## Abstract

Direct computation of the observed biological half-life of a toxic compound in a person can lead to an undefined estimate when subsequent concentration measurements are greater than or equal to previous measurements. The likelihood of such an occurrence depends upon the length of time between measurements and the variance (intra-subject biological and inter-sample analytical) associated with the measurements. If the compound is lipophilic the subject's percentage of body fat at the times of measurement can also affect this likelihood. We present formulas for computing a model-predicted half-life estimate and its variance; and we derive expressions for the effect of sample size, measurement error, time between measurements, and any relevant covariates on the variability in model-predicted half-life estimates. We also use statistical modeling to estimate the probability of obtaining an undefined half-life estimate and to compute the expected number of undefined half-life estimates for a sample from a study population. Finally, we illustrate our methods using data from a study of 2,3,7,8-tetrachlorodibenzo-p-dioxin (TCDD) exposure among 36 members of Operation Ranch Hand, the Air Force unit responsible for the aerial spraying of Agent Orange in Vietnam.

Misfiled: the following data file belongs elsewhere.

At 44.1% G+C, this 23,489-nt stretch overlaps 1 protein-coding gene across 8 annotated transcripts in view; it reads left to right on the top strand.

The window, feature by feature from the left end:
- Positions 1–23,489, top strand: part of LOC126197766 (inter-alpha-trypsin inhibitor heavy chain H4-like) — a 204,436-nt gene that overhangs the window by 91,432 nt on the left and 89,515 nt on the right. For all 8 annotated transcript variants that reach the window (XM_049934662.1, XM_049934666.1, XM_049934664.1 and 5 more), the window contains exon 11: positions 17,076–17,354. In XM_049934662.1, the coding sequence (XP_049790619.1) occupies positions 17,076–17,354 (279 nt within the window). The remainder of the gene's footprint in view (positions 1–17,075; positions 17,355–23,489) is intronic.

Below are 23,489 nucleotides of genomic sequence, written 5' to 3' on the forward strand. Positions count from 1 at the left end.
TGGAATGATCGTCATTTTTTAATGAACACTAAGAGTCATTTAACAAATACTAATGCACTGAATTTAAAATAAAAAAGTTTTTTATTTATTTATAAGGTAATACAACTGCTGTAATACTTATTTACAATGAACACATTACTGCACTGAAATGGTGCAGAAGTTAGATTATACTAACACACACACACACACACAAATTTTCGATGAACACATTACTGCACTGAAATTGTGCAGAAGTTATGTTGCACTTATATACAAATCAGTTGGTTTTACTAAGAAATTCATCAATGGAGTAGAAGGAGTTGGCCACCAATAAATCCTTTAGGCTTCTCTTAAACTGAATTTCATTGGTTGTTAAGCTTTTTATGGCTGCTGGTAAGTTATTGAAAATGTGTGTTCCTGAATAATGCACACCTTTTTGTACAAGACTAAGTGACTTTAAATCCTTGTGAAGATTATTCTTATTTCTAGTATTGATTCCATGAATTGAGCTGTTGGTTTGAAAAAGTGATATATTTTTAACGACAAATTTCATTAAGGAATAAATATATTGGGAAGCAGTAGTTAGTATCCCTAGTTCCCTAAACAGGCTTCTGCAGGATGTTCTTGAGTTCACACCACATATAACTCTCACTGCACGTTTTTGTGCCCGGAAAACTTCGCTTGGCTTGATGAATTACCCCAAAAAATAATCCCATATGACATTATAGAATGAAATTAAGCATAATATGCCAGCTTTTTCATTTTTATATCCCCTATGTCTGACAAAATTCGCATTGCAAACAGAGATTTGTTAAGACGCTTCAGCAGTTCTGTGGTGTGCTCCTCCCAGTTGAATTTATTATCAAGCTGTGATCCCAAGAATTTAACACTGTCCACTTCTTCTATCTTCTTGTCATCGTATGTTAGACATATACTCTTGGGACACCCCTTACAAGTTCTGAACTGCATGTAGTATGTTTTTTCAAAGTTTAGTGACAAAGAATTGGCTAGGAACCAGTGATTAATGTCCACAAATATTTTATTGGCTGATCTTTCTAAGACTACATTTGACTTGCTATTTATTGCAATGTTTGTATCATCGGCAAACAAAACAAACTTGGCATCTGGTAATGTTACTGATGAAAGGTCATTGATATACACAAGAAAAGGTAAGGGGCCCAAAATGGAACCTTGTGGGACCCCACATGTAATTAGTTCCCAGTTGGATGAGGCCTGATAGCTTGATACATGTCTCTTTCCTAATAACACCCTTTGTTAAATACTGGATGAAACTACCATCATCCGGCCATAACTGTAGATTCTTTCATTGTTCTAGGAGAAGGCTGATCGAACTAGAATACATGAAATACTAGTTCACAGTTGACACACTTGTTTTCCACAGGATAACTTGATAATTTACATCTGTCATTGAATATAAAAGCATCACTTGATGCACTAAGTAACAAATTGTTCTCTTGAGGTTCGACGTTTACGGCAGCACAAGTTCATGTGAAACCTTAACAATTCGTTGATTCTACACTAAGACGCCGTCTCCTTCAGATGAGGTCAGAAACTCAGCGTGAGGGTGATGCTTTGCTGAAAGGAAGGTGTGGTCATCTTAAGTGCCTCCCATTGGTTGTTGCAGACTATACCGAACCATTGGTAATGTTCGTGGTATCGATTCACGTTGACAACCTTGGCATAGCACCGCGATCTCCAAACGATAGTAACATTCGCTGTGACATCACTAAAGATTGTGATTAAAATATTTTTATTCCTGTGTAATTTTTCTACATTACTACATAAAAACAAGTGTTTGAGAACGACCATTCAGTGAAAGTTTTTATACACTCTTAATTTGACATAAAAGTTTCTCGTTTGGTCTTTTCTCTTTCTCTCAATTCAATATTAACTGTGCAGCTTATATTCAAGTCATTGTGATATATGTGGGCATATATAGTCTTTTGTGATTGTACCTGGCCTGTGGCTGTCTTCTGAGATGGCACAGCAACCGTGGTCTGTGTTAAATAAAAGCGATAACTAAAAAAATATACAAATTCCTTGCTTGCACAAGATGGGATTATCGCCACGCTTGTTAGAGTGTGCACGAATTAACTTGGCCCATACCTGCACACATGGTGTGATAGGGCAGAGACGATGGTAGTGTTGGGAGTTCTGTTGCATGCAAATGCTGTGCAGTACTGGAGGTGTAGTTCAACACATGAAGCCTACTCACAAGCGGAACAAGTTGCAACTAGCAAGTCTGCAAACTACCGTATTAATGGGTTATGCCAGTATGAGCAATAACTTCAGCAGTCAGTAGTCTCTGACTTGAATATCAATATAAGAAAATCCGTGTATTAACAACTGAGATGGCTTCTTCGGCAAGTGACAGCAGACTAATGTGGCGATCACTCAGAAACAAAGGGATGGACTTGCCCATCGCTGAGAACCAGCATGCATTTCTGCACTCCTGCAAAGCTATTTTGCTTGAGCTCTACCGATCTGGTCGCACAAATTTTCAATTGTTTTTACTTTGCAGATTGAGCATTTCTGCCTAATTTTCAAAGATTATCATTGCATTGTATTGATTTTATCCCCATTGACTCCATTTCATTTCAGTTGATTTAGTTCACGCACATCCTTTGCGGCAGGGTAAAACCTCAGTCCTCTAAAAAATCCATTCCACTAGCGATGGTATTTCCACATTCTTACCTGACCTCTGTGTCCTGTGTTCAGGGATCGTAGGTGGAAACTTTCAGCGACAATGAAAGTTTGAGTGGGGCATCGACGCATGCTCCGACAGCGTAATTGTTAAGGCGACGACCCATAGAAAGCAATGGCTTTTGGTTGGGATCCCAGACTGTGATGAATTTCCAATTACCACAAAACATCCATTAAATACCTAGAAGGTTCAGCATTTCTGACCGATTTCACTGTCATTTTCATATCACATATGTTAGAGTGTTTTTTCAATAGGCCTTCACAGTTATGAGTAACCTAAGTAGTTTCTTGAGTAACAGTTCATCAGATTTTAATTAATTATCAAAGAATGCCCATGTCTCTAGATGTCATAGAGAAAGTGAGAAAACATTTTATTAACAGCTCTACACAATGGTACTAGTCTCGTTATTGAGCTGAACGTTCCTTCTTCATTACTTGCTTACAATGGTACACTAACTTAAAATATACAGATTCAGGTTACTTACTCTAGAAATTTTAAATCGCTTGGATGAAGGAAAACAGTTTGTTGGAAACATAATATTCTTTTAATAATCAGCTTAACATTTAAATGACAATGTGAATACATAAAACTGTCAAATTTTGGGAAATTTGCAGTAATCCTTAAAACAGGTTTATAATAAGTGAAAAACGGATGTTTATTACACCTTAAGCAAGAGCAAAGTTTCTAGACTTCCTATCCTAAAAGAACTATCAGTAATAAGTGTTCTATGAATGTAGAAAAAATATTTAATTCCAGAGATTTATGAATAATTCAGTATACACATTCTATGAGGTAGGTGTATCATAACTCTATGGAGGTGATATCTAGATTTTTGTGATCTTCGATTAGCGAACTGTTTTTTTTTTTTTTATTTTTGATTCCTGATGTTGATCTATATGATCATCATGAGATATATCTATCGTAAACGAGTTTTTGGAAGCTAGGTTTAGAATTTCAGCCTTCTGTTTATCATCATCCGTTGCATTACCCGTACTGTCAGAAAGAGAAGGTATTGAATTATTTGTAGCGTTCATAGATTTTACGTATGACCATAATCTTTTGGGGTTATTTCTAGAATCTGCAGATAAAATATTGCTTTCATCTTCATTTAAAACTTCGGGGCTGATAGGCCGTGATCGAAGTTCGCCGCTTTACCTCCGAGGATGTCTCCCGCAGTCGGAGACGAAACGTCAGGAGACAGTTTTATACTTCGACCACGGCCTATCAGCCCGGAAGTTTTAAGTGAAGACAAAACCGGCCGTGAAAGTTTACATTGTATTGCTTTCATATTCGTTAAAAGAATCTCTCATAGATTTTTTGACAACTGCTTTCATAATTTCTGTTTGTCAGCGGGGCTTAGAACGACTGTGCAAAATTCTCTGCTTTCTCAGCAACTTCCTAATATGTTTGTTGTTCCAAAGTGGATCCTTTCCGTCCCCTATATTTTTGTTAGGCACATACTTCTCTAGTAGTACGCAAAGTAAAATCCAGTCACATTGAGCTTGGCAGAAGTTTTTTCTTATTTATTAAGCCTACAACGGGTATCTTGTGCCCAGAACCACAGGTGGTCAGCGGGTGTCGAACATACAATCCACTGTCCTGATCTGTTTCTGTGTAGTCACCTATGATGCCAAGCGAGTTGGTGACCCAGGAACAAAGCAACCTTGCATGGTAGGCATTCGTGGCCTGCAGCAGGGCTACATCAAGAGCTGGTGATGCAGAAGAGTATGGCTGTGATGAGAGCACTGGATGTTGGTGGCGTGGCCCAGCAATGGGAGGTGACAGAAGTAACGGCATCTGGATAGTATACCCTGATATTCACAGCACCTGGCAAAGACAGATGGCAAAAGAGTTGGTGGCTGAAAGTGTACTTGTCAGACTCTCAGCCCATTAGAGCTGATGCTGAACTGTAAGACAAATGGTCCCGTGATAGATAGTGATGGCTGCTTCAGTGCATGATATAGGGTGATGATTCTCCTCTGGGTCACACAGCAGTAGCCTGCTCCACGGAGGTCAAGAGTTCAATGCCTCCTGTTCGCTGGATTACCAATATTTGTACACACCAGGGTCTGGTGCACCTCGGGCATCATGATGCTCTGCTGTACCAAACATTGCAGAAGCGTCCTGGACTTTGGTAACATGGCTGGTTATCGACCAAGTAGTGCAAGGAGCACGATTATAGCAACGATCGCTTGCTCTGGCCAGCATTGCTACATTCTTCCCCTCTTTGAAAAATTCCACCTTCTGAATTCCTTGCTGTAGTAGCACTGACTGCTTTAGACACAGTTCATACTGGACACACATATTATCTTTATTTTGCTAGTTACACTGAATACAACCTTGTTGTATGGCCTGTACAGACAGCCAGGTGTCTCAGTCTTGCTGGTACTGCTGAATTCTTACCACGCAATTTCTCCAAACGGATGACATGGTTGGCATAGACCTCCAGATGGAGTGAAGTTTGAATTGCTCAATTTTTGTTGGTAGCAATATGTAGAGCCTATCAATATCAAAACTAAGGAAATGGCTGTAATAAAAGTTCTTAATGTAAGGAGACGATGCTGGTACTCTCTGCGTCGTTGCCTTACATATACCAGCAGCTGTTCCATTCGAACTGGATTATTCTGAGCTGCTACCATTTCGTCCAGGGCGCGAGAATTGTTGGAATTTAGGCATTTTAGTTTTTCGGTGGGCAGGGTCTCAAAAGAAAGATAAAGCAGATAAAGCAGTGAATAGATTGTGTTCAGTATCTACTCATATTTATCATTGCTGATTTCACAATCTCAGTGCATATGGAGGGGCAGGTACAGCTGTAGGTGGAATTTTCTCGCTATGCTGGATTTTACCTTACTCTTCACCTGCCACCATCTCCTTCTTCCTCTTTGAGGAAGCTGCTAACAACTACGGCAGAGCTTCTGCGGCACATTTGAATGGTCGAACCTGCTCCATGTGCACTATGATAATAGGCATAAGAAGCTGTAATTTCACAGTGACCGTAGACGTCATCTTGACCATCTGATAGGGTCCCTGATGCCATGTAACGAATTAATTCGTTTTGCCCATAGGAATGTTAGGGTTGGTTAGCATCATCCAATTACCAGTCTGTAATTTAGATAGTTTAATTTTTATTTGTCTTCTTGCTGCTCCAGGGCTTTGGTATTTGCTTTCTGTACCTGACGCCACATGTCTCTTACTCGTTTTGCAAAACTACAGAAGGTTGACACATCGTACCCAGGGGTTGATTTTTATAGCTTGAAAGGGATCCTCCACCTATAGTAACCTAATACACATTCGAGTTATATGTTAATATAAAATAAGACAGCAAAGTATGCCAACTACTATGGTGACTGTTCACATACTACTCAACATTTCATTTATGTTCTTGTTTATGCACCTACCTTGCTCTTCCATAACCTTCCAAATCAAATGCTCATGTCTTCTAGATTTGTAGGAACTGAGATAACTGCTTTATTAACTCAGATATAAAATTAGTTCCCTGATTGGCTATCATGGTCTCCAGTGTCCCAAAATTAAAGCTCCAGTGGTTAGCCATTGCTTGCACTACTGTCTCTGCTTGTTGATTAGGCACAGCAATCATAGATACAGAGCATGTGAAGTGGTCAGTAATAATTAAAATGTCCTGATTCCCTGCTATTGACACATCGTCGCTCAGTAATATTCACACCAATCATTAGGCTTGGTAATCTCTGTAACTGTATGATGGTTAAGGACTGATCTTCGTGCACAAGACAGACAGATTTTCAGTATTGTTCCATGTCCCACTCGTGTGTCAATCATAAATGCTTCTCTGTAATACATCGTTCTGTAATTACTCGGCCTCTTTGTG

Original language | English (US) |
---|---|

Pages (from-to) | 463-476 |

Number of pages | 14 |

Journal | Journal of exposure analysis and environmental epidemiology |

Volume | 2 |

Issue number | 4 |

State | Published - 1992 |

Externally published | Yes |

## ASJC Scopus subject areas

- Environmental Chemistry
- Toxicology
- General Environmental Science
- Pollution
- Public Health, Environmental and Occupational Health
- Health, Toxicology and Mutagenesis